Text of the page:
(from The Biblical Illustrator Copyright ©)
2.) Therefore we live selfishly, continually failing in our efforts, thus affirming our poor self-image that breeds all kinds of anger/depressions.
Often, if we do seek God, instead of trusting Him and obeying Him, we try to get on His good side so He will make our life easy and comfortable – gaining a sense that God thinks I am worth blessing or trying to measure up to His standards so He will find me worth blessing.
We most often measure His love for us based on this principle – IF GOD LOVES ME HE WILL PROVIDE ALL I NEED TO BE HAPPY; IF HE ISN’T MEETING MY NEED TO BE HAPPY, I MUST BE FAILING TO MEET HIS EXPECTATIONS.
…my constant prayer is that I may know the worst of my case, whatever the knowledge may cost me. I know that an accurate estimate of my own heart can never be otherwise than lowering to my self-esteem; but God forbid that I should be spared the humiliation which springs from the truth! The sweet apples of self-esteem are deadly poison; who would wish to be destroyed thereby? (from Spurgeon’s Sermons)
Failing this goal we may forsake God (or religion) and pursue other ways to try and gain happiness or just assume we are undeserving of anything good because I am but trash.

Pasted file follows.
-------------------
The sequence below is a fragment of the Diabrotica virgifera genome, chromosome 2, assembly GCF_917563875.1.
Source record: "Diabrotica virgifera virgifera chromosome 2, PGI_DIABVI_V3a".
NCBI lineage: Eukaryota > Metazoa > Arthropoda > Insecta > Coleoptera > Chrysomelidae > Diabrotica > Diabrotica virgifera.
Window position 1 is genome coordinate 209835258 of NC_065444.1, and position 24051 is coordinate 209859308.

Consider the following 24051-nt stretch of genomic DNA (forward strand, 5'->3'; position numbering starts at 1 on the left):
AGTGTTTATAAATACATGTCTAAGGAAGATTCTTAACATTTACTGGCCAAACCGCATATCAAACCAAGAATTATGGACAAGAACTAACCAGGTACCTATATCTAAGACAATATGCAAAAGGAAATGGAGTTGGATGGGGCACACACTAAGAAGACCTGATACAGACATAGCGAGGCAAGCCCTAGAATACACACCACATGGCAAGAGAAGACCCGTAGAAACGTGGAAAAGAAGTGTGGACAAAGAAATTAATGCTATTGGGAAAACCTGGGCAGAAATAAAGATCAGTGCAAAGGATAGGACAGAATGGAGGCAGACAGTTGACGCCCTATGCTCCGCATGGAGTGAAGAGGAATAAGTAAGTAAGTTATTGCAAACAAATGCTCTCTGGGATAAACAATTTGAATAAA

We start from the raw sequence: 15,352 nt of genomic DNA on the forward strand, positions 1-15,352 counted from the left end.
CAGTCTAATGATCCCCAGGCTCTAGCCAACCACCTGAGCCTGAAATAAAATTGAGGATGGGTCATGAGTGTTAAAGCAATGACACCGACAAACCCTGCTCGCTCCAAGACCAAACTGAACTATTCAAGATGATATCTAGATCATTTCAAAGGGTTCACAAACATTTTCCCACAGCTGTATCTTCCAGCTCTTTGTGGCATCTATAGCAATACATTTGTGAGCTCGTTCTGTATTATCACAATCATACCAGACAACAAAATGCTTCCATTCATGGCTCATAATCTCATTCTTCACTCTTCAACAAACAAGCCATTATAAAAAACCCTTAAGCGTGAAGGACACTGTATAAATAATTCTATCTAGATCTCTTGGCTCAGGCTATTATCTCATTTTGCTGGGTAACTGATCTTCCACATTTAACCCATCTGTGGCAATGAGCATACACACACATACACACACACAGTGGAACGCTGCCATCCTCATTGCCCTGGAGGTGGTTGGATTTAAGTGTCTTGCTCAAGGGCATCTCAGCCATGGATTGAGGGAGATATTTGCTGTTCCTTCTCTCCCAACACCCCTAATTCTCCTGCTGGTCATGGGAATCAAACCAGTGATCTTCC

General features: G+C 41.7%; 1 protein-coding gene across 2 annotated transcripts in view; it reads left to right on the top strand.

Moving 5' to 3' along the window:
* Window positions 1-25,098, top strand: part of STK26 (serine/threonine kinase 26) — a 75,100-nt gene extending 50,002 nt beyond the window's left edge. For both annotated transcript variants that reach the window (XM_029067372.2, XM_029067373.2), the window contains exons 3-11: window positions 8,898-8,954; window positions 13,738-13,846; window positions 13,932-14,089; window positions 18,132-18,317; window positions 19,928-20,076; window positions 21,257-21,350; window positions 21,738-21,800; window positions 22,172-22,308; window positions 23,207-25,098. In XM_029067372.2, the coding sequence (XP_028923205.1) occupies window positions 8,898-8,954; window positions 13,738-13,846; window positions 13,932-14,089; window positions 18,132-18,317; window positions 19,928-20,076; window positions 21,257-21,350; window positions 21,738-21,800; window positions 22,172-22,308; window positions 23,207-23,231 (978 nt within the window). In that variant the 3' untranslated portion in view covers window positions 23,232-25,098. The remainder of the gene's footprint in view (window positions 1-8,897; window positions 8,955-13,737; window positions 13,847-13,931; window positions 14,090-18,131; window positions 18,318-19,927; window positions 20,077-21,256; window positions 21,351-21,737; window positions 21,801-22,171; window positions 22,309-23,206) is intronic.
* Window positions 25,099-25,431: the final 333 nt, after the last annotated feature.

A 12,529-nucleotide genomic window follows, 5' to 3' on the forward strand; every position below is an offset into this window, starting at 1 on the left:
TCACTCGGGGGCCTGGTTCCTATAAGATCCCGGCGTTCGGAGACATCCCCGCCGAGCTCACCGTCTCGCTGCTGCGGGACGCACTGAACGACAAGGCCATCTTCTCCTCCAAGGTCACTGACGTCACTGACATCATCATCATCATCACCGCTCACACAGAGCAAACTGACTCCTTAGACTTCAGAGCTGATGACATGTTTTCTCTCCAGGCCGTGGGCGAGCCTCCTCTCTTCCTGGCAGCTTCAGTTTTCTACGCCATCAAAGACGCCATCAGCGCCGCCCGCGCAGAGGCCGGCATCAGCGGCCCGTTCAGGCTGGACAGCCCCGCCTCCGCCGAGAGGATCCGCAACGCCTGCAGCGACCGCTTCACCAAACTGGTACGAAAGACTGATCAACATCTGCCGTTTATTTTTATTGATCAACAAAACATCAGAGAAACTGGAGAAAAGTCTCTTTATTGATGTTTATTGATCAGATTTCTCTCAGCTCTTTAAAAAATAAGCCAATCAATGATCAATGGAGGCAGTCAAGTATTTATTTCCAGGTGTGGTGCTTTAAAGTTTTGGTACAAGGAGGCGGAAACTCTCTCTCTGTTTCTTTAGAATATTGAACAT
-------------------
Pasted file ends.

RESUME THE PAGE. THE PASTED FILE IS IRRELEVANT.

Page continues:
3.) A proud self-image is conscious compensation against of our low sense of acceptance through achievement or riches (being above others by comparisons).
Through things and people we try to compensate and wrestle with denial of the truth of our standing before God – for all have sinned and fall short of the glory of God. Ro 3:23
2 For I can testify about them that they are zealous for God, but their zeal is not based on knowledge.
3 Since they did not know the righteousness that comes from God and sought to establish their own, they did not submit to God’s righteousness.
4 Christ is the end of the law so that there may be righteousness for everyone who believes.
5 Moses describes in this way the righteousness that is by the law: “The man who does these things will live by them.”
6 But the righteousness that is by faith says: “Do not say in your heart, ‘Who will ascend into heaven?'” (that is, to bring Christ down)
7 “or ‘Who will descend into the deep?'” (that is, to bring Christ up from the dead).
8 But what does it say? “The word is near you; it is in your mouth and in your heart,” that is, the word of faith we are proclaiming:
9 That if you confess with your mouth, “Jesus is Lord,” and believe in your heart that God raised him from the dead, you will be saved.
10 For it is with your heart that you believe and are justified, and it is with your mouth that you confess and are saved.